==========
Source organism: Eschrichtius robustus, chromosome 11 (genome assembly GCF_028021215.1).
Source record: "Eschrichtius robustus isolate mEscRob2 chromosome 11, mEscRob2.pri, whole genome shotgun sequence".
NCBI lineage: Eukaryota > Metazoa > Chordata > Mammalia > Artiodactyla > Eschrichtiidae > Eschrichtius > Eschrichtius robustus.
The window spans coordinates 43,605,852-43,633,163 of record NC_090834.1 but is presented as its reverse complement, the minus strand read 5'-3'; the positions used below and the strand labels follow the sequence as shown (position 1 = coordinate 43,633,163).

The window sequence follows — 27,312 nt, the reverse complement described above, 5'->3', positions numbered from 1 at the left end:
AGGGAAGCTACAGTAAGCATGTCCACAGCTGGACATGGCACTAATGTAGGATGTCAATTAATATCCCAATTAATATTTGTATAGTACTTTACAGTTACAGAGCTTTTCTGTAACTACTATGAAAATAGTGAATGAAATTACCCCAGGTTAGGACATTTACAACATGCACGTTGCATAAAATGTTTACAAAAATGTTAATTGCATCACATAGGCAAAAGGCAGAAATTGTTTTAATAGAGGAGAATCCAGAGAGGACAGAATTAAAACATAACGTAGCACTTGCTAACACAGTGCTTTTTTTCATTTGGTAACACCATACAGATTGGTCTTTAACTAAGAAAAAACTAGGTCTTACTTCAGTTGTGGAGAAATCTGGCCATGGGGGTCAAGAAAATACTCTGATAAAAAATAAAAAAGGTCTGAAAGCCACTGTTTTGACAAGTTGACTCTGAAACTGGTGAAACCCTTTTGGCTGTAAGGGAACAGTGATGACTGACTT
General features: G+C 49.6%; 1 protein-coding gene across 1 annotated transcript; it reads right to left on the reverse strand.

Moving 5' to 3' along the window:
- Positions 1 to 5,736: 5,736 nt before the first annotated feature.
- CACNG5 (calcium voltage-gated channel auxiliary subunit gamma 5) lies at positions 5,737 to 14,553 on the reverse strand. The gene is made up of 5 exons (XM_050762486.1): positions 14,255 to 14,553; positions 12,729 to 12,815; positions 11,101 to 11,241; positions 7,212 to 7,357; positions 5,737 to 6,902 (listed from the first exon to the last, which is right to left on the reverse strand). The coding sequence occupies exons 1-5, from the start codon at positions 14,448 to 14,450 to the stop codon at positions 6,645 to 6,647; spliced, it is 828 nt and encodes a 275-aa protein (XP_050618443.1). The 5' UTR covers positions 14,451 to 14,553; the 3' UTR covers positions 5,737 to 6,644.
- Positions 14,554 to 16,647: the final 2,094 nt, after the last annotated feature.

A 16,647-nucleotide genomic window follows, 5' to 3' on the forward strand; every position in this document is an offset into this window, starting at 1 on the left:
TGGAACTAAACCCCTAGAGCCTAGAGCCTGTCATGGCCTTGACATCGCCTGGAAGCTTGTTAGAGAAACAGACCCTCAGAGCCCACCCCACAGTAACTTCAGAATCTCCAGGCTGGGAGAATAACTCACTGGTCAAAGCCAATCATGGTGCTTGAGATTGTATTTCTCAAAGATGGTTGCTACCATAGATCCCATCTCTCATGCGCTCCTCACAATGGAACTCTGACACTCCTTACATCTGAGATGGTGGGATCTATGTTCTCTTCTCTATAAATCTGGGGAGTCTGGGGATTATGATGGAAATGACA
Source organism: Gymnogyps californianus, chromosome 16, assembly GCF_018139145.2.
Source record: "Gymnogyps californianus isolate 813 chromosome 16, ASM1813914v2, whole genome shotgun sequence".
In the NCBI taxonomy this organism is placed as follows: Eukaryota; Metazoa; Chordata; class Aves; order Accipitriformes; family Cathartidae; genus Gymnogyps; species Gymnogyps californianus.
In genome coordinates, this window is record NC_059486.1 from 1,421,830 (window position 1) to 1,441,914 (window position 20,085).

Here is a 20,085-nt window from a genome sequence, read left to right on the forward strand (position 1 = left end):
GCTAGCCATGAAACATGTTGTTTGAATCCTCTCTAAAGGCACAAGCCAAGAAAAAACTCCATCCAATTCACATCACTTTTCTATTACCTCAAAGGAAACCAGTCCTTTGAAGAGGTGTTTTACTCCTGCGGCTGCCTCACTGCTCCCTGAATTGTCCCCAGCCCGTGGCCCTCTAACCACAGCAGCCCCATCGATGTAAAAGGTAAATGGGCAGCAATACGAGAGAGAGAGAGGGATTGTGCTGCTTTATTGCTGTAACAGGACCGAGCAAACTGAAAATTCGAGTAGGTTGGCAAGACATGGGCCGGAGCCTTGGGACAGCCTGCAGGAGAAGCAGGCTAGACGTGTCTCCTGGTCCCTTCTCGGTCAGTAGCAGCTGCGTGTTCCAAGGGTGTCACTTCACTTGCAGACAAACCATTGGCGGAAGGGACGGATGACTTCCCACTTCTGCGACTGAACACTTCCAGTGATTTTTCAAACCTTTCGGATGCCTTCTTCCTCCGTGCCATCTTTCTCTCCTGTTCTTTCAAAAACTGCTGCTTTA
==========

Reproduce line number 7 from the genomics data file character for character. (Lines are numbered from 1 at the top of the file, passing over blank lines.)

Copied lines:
General features: G+C 49.6%; 1 protein-coding gene across 1 annotated transcript; it reads right to left on the reverse strand.